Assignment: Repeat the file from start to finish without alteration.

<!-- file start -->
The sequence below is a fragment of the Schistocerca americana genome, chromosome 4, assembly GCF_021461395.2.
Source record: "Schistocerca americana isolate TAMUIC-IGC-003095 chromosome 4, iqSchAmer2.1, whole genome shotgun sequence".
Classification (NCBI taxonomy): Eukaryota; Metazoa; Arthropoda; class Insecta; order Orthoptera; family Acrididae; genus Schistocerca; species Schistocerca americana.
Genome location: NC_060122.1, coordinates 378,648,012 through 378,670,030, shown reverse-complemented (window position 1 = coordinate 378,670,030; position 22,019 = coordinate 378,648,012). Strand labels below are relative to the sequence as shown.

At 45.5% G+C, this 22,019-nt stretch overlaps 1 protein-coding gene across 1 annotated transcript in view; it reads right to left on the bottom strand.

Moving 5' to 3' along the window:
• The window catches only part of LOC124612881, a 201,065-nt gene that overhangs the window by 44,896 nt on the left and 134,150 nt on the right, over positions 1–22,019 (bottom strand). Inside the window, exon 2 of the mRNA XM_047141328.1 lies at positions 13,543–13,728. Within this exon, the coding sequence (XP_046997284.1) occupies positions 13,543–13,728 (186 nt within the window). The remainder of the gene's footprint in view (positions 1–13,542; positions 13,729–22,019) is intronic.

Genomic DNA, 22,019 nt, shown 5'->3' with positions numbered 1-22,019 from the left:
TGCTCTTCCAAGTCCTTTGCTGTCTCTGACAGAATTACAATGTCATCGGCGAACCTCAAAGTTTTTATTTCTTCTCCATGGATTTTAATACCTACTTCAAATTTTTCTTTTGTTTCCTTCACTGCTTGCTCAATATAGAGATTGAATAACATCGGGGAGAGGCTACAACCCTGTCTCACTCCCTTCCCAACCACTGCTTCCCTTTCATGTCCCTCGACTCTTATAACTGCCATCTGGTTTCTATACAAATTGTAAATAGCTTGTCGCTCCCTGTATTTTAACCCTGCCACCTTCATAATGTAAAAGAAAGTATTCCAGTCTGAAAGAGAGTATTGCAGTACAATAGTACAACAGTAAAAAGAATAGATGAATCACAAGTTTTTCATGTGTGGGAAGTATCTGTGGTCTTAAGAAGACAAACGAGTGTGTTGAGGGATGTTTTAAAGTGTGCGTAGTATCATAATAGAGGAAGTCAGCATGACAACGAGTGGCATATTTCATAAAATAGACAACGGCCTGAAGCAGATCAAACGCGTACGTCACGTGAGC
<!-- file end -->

The sequence below is a fragment of the Schistocerca americana genome, chromosome 4, assembly GCF_021461395.2.
Source record: "Schistocerca americana isolate TAMUIC-IGC-003095 chromosome 4, iqSchAmer2.1, whole genome shotgun sequence".
Classification (NCBI taxonomy): Eukaryota; Metazoa; Arthropoda; class Insecta; order Orthoptera; family Acrididae; genus Schistocerca; species Schistocerca americana.
Genome location: NC_060122.1, coordinates 378,648,012 through 378,670,030, shown reverse-complemented (window position 1 = coordinate 378,670,030; position 22,019 = coordinate 378,648,012). Strand labels below are relative to the sequence as shown.

At 45.5% G+C, this 22,019-nt stretch overlaps 1 protein-coding gene across 1 annotated transcript in view; it reads right to left on the bottom strand.

Moving 5' to 3' along the window:
• The window catches only part of LOC124612881, a 201,065-nt gene that overhangs the window by 44,896 nt on the left and 134,150 nt on the right, over positions 1–22,019 (bottom strand). Inside the window, exon 2 of the mRNA XM_047141328.1 lies at positions 13,543–13,728. Within this exon, the coding sequence (XP_046997284.1) occupies positions 13,543–13,728 (186 nt within the window). The remainder of the gene's footprint in view (positions 1–13,542; positions 13,729–22,019) is intronic.

Genomic DNA, 22,019 nt, shown 5'->3' with positions numbered 1-22,019 from the left:
TGCTCTTCCAAGTCCTTTGCTGTCTCTGACAGAATTACAATGTCATCGGCGAACCTCAAAGTTTTTATTTCTTCTCCATGGATTTTAATACCTACTTCAAATTTTTCTTTTGTTTCCTTCACTGCTTGCTCAATATAGAGATTGAATAACATCGGGGAGAGGCTACAACCCTGTCTCACTCCCTTCCCAACCACTGCTTCCCTTTCATGTCCCTCGACTCTTATAACTGCCATCTGGTTTCTATACAAATTGTAAATAGCTTGTCGCTCCCTGTATTTTAACCCTGCCACCTTCATAATGTAAAAGAAAGTATTCCAGTCTGAAAGAGAGTATTGCAGTACAATAGTACAACAGTAAAAAGAATAGATGAATCACAAGTTTTTCATGTGTGGGAAGTATCTGTGGTCTTAAGAAGACAAACGAGTGTGTTGAGGGATGTTTTAAAGTGTGCGTAGTATCATAATAGAGGAAGTCAGCATGACAACGAGTGGCATATTTCATAAAATAGACAACGGCCTGAAGCAGATCAAACGCGTACGTCACGTGAGC